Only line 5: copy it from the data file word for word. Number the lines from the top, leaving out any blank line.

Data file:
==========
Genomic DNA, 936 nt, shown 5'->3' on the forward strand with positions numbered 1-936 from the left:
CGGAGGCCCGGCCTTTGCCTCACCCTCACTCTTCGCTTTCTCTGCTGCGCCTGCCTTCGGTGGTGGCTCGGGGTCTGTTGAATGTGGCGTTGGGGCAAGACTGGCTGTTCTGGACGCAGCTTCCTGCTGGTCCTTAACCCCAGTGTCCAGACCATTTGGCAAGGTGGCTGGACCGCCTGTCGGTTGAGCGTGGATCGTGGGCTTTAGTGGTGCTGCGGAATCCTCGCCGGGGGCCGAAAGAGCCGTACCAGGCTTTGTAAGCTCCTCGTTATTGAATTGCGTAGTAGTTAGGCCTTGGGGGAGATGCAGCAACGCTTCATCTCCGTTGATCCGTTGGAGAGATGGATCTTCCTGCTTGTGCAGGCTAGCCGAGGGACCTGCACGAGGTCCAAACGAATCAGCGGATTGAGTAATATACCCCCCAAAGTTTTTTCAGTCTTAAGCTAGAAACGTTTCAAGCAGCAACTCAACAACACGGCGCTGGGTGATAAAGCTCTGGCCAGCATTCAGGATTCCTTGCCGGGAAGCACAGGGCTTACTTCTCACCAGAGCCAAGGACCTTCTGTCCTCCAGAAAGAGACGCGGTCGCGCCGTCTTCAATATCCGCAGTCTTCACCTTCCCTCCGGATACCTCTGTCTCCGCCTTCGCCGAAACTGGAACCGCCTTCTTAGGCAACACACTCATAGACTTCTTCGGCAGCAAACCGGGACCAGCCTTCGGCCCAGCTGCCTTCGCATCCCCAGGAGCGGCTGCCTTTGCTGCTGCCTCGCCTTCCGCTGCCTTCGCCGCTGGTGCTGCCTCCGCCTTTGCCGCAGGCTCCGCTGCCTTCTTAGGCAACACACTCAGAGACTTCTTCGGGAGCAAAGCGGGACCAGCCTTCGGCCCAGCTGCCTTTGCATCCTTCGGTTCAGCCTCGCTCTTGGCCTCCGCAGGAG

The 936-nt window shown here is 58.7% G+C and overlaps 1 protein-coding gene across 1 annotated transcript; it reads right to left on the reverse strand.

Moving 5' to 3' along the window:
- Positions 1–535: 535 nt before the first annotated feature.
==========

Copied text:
- Positions 1–535: 535 nt before the first annotated feature.